While living in rural areas is most appealing and can be truly blissful when things are going one’s way, like everything else in life it can have its downsides and the worst fear most people all over the countryside would have is the prospect of burglary of their property, especially if it is an aggravated one involving violence towards them, as happened in that horrific case in Burnchurch, near Killenaule in Co Tipperary, in which members of the young Corcoran family were terrorised and assaulted by intruders who had travelled down the motorway from Dublin.
WHILE living in rural areas is most appealing and can be truly blissful when things are going one’s way, like everything else in life it can have its downsides and the worst fear most people all over the countryside would have is the prospect of burglary of their property, especially if it is an aggravated one involving violence towards them, as happened in that horrific case in Burnchurch, near Killenaule in Co Tipperary, in which members of the young Corcoran family were terrorised and assaulted by intruders who had travelled down the motorway from Dublin.
The seven-man gang of bully boys who carried out this reprehensible crime in November 2013 will have plenty of time to reflect on their deeds behind bars as they were, rightly, given lengthy prison sentences by Judge Thomas Teehan after they pleaded guilty to the offences they were charged with at Clonmel Circuit Court last week. The level of gratuitous violence perpetrated against the defenceless victims was so vicious that life imprisonment would have been merited, however the fact that the defendants pleaded guilty and the possibility of a successful appeal against such a severe sentence obviously swayed the judge to give the stiffest sentences he felt he could give in the circumstances, which have been widely welcomed and, hopefully, will act as a deterrent to other criminals.
It was refreshing, both for the gardai who constantly strive to combat these vicious gangs – there is said to be up to a dozen of them operating out of Dublin alone – and for members of the public to see lengthy custodial sentences like these handed down, especially in the light of the harrowing victim impact statements of the father who felt guilty that he was unable to protect his family, his wife and two of their children who saw him being brutally assaulted and all of whom no longer feel safe living in their own home, constantly fearful of sudden noises that evoke memories of the traumatic break-in. Sadly, that legacy will last a lot longer for them than the jail sentences being served by their attackers, who were given free legal aid to the tune of €35,000 while the victims are not entitled to any State compensation for their terrible ordeal.
While the Corcorans’ case is amongst the most serious of recent times, there has been an ongoing saga of people being seriously assaulted and robbed in their homes right across rural Ireland over many years. In the latest crime figures for the year up to the end of June 2015, published by the Central Statistics Office last week, an 8.4% increase in the number of burglaries nationally was reported.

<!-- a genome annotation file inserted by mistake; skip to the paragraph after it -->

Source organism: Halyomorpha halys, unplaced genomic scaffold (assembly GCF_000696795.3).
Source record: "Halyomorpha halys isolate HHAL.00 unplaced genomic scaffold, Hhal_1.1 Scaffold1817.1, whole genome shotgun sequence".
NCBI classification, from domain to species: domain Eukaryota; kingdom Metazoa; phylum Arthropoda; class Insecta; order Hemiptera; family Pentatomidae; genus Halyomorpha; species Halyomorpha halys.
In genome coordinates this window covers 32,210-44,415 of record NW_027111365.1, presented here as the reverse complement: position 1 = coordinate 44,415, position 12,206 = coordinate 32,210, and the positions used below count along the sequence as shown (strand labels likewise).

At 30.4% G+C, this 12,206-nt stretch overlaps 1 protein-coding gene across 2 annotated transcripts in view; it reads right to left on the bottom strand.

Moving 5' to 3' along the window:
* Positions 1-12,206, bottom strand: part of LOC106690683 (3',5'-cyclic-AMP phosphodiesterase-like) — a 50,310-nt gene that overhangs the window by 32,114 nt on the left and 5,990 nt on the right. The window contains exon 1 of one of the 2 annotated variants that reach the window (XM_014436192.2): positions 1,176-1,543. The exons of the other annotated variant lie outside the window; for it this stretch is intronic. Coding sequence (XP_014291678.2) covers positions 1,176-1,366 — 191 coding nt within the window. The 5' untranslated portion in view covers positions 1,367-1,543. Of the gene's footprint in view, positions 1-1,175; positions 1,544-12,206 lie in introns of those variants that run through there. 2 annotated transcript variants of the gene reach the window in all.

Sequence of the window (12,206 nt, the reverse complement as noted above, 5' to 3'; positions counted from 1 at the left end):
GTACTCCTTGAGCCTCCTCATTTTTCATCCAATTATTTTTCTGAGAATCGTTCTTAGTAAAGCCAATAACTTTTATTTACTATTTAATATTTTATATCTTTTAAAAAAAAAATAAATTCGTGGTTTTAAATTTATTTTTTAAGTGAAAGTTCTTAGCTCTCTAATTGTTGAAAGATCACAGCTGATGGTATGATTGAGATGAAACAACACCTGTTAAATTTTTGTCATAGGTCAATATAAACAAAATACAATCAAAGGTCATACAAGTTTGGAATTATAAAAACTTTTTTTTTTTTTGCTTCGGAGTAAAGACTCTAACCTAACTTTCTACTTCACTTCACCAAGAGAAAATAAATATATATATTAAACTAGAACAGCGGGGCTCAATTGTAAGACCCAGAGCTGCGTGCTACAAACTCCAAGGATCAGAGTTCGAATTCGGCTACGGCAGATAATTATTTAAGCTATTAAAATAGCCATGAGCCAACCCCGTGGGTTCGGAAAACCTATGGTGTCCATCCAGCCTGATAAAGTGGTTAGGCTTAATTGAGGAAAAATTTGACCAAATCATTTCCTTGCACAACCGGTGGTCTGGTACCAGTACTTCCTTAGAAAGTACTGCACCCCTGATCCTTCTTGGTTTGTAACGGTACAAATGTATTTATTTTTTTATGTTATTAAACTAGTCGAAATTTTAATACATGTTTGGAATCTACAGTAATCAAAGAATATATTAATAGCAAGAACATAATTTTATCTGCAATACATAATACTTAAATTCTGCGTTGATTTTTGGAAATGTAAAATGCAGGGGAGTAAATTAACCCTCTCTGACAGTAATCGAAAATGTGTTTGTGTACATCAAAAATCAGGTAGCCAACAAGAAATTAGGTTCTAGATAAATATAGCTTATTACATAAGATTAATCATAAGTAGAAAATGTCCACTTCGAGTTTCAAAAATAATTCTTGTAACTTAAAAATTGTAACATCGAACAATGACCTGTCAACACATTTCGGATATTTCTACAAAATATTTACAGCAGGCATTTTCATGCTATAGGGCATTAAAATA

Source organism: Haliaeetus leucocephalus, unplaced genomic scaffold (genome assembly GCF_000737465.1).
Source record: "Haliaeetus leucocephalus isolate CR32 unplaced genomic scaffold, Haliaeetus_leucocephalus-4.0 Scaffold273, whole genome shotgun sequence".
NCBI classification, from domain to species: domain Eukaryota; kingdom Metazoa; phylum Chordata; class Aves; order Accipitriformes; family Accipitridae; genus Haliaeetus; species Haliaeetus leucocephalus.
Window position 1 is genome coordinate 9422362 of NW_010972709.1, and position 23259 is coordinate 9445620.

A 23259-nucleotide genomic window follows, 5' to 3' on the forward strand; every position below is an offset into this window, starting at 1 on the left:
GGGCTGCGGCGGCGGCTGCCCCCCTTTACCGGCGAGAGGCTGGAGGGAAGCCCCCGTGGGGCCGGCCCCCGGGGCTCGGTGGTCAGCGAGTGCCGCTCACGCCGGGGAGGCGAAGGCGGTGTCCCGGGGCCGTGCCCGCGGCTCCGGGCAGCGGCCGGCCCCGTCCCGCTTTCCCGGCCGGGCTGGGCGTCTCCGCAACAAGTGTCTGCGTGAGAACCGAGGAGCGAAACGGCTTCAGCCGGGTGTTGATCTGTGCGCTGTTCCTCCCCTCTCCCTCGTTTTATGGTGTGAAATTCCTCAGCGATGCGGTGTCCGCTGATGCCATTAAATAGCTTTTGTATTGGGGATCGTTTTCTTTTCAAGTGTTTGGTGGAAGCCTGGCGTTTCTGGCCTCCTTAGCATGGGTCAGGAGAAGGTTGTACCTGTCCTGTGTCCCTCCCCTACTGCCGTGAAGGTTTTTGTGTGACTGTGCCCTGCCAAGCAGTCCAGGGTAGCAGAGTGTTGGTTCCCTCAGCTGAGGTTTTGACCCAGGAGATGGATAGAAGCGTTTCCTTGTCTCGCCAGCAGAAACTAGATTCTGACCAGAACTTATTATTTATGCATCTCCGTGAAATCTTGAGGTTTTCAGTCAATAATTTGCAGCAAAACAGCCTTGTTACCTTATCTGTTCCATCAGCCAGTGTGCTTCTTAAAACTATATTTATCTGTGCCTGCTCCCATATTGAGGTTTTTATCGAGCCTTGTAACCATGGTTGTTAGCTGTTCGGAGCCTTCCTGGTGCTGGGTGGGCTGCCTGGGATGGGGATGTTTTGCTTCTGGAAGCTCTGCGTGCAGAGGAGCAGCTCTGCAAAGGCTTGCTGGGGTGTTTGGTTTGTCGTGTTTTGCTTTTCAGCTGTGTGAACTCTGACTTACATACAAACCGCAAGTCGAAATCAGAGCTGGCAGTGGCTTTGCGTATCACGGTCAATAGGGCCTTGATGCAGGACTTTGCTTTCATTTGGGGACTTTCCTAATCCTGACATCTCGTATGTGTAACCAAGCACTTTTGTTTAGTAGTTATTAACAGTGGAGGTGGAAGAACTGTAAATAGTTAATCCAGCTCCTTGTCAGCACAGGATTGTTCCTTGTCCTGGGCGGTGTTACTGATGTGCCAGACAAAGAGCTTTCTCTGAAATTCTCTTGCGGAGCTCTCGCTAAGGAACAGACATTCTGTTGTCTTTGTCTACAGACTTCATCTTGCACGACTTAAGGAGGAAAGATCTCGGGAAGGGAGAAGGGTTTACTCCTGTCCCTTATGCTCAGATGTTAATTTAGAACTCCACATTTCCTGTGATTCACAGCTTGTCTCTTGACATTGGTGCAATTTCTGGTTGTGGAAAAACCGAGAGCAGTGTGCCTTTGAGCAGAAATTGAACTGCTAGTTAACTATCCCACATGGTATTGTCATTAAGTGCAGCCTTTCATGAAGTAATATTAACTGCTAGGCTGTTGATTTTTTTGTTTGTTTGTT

The reason for the increase is being anecdotally attributed to the closure of rural Garda stations in recent years, which has effectively given criminal gangs carte blanche to roam the countryside with impunity, seeking out places in rural areas to rob, with little fear of being intercepted by gardai. Their potential victims have no such sense of security, as the paucity of the deterrent of a visible Garda presence in their areas is playing right into the hands of the criminals.
There are some very commendable initiatives being co-ordinated by Garda crime prevention officers, such as liaising with Community Alert groups and the setting up of text alerts of suspicious activities in rural areas. However, greater visibility of Garda patrols is far better for deterring criminality and the knowledge of this would give rural residents a more secure feeling of being watched over by the forces of law and order rather than being preyed on by opportunist criminals.
After the emergence of information that the closure of 139 Garda stations nationally has only resulted in an annual saving of €556,000 rural residents must be wondering how much their security is valued. There is surely a case for revisiting some of the closure decisions given how thinly Garda resources are spread in the more isolated rural areas where sightings of a member of the force have become a rarity.
While re-opening stations won’t solve all the problems caused by rural crime, it would act as a deterrent and help improve response times to emergency calls. One cannot beat the local knowledge of a garda in the community who can keep a discreet eye on potentially vulnerable people, advise them on precautions they should take and put them in touch with people or agencies who can assist them.
Taoiseach Enda Kenny admitted to the Dáil last week that the situation regarding rural crime is ‘not as satisfactory as we would wish,’ which begs two questions: What is the government is going to do about it? And, when?